halfbakedi420 11-19-2010 09:39 AM

man, i would so worry...i never let anyone touch my meat, but me!!
that way i know exactly what was done...aint gotta worry about the backyard butchers runny nose either, or how far off the porch from the meat did he go to take a leak, and weather or not there was a sink, with hot water, and SOAP, on the way back to cutting your meat.

UncleNorby 11-19-2010 11:28 AM

I'm sure it's fine.

halfbakedi420 11-19-2010 12:33 PM


Originally Posted by UncleNorby (Post 3725185)
I'm sure it's fine.

translation...if ya eat and and we hear from ya again, it was ok, but if you die, no one will come and tell us, and everyone will assume you lived.

elkmaster101 11-19-2010 12:54 PM

not a problem,
hang mine i the garage the concrete keeps it cool in the day even if it hits 80's out side.

i have butchered well over a 150 deer of my own in the last 42 year of shooting deer.
never have taken one to a locker.

halfbakedi420 11-19-2010 03:56 PM


Originally Posted by elkmaster101 (Post 3725224)
not a problem,
hang mine i the garage the concrete keeps it cool in the day even if it hits 80's out side.

i have butchered well over a 150 deer of my own in the last 42 year of shooting deer.
never have taken one to a locker.

80? lol kidding right.
hope noone takes this seriously

Bocajnala 11-19-2010 04:19 PM

^^ That's legit. I hunt with a guy that has an old wine cellar, and he hangs them in there regardless of outdoor temperature. Keeps them cool enough for him to have time to deal with them. Don't discredit someone unless you know the details.
-Jake

Rhody Hunter 11-19-2010 04:52 PM

I would find a new butcher. being at room temps for that long you are running the risk of problems . to many hunters hang there deer to age in to high of temps. that is not aging but roting . they get away with it somtimes or killed by cooking. I also see a lot of peoples kitchen that are not sanatary and i would not eat there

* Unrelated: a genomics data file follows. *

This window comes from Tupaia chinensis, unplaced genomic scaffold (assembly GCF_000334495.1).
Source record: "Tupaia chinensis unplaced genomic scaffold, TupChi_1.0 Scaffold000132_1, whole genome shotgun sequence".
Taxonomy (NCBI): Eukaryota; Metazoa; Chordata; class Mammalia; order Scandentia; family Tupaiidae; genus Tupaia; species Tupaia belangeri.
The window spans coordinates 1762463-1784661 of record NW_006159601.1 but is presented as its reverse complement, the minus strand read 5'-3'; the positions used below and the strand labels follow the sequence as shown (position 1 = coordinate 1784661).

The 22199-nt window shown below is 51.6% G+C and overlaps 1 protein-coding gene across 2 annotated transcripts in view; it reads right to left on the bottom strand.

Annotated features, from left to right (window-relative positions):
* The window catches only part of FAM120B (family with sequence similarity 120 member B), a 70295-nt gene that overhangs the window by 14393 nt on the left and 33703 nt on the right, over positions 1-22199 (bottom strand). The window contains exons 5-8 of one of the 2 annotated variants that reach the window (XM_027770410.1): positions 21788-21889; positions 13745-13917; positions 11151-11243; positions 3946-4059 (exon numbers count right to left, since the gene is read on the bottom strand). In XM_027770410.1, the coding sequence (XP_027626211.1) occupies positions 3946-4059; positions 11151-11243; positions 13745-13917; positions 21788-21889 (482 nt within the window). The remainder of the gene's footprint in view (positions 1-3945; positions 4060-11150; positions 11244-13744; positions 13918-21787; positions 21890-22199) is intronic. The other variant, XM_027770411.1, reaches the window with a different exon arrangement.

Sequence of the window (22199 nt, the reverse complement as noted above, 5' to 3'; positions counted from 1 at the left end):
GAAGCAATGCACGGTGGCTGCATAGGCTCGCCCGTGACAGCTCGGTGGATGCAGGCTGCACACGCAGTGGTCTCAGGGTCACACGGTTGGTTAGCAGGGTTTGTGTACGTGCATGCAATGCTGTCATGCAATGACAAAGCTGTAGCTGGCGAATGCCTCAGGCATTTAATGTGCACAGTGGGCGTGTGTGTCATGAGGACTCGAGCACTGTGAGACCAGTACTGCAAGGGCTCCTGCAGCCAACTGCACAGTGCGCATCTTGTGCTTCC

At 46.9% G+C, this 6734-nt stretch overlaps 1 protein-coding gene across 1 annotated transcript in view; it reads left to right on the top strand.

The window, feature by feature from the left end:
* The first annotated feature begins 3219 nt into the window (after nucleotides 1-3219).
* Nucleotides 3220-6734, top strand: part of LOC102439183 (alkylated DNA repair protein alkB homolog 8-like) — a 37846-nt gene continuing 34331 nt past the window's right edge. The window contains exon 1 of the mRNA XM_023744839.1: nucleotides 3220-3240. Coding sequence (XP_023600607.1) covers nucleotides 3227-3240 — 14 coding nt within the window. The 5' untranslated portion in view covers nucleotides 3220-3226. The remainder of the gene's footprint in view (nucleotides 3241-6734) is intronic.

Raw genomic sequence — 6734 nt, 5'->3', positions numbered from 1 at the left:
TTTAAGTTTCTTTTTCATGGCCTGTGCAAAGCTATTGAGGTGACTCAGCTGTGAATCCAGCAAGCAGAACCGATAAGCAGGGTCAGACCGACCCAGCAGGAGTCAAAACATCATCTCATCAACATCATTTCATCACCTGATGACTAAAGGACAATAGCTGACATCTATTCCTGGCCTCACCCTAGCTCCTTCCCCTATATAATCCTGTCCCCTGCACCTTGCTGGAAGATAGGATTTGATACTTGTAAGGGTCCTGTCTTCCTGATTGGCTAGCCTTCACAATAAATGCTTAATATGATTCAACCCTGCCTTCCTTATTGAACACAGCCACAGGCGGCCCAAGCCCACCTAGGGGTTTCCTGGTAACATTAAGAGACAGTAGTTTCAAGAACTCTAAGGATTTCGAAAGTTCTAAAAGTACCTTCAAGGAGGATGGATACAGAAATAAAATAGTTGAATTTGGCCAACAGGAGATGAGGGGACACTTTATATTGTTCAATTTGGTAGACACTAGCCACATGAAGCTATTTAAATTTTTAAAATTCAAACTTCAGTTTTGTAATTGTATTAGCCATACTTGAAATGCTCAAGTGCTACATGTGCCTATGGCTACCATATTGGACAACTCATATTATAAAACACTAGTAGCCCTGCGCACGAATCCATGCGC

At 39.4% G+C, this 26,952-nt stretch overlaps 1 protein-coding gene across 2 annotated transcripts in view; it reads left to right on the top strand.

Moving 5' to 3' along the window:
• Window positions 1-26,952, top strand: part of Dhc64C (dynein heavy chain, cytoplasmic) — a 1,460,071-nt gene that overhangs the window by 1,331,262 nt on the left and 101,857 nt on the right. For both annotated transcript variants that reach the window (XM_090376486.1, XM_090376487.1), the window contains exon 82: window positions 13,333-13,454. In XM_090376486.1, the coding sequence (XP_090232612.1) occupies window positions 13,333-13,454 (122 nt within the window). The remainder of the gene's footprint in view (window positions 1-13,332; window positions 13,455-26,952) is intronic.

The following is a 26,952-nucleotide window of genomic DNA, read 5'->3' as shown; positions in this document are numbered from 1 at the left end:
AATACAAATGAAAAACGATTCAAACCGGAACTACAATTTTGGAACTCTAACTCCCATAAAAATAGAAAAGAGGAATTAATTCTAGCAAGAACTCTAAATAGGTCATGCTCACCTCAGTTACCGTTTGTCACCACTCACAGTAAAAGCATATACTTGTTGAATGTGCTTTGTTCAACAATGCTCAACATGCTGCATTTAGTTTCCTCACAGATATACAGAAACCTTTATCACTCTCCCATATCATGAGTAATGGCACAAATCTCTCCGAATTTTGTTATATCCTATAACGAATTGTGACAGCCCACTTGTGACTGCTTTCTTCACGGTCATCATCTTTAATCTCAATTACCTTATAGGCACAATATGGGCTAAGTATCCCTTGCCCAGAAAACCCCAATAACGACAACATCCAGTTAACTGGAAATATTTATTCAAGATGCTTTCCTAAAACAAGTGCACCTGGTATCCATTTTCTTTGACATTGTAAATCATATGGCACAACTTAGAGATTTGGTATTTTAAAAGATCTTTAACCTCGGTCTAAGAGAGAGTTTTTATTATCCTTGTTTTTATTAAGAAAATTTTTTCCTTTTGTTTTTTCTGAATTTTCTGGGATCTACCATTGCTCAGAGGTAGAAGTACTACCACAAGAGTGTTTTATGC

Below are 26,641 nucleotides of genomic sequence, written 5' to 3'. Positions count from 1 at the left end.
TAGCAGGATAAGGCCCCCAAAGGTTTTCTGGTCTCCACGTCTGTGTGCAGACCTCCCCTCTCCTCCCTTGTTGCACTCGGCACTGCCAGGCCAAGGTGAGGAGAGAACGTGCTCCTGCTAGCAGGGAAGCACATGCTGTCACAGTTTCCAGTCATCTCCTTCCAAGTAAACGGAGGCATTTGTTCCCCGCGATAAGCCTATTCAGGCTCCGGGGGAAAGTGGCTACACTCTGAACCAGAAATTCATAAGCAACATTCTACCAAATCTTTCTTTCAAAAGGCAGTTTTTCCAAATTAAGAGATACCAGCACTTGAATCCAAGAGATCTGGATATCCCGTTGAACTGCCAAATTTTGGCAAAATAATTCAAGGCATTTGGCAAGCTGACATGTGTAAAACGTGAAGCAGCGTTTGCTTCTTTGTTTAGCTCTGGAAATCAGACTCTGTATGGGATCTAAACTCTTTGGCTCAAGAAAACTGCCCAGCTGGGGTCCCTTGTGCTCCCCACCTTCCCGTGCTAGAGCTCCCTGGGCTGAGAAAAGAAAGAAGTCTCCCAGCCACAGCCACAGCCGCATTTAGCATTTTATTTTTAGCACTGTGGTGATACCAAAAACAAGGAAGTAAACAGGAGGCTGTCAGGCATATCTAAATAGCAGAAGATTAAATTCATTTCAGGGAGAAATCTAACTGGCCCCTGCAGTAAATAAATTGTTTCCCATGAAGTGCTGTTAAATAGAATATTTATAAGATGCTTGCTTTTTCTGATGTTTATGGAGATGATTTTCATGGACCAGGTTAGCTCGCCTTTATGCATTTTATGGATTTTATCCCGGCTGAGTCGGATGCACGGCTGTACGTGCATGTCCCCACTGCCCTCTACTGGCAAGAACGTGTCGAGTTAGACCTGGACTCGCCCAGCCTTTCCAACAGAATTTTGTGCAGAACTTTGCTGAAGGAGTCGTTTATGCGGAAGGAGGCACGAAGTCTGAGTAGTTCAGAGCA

Next time butcher yourself

wvnimrod 11-19-2010 05:19 PM

Maybe this will help!

http://www.birdflumanual.com/resourc...onAgeUWI03.pdf

kyslayer 11-20-2010 03:53 PM

I pay 55 dollars to get my deer butchered. Been taking them to the same place as long as i have hunted and have had zero problems. Its a reputable business and they take care of my stuff and i always get clean meat back especially since i skin myself and hose everything down before they get it.

kellyguinn 11-20-2010 04:12 PM

I have been taking mine to a butcher but will be buying a grinder this weekend and starting to learn to do my own. Any of yall know some good books detailing where to make the cuts?

the blur 12-24-2010 06:06 AM

I'm still alive, and doing well. :party0005:

sea_bee77 12-24-2010 08:40 AM

nothing wrong with the meat. i have butchered plenty of deer that have set that long in 50 temps. ive even had some that have set in 70 temps that i was worried about and had no problems. i agree with previous post that you will be able to smell the meat and tell.

LKNCHOPPERS 12-24-2010 08:46 AM

Just inspect your meat. I doubt you will have a problem.

A11en 12-24-2010 07:49 PM

Bacteria begins to grow at temperatures above 41 degrees and below 140 degrees - called the "danger zone" in the world of food safety. If meat remains in the danger zone for longer than 2 hours, you begin to run the risk of dangerous level of bacteria growing on the meat, which could lead to illness. While illness isn't always the result, the quality of the meat is almost always impacted.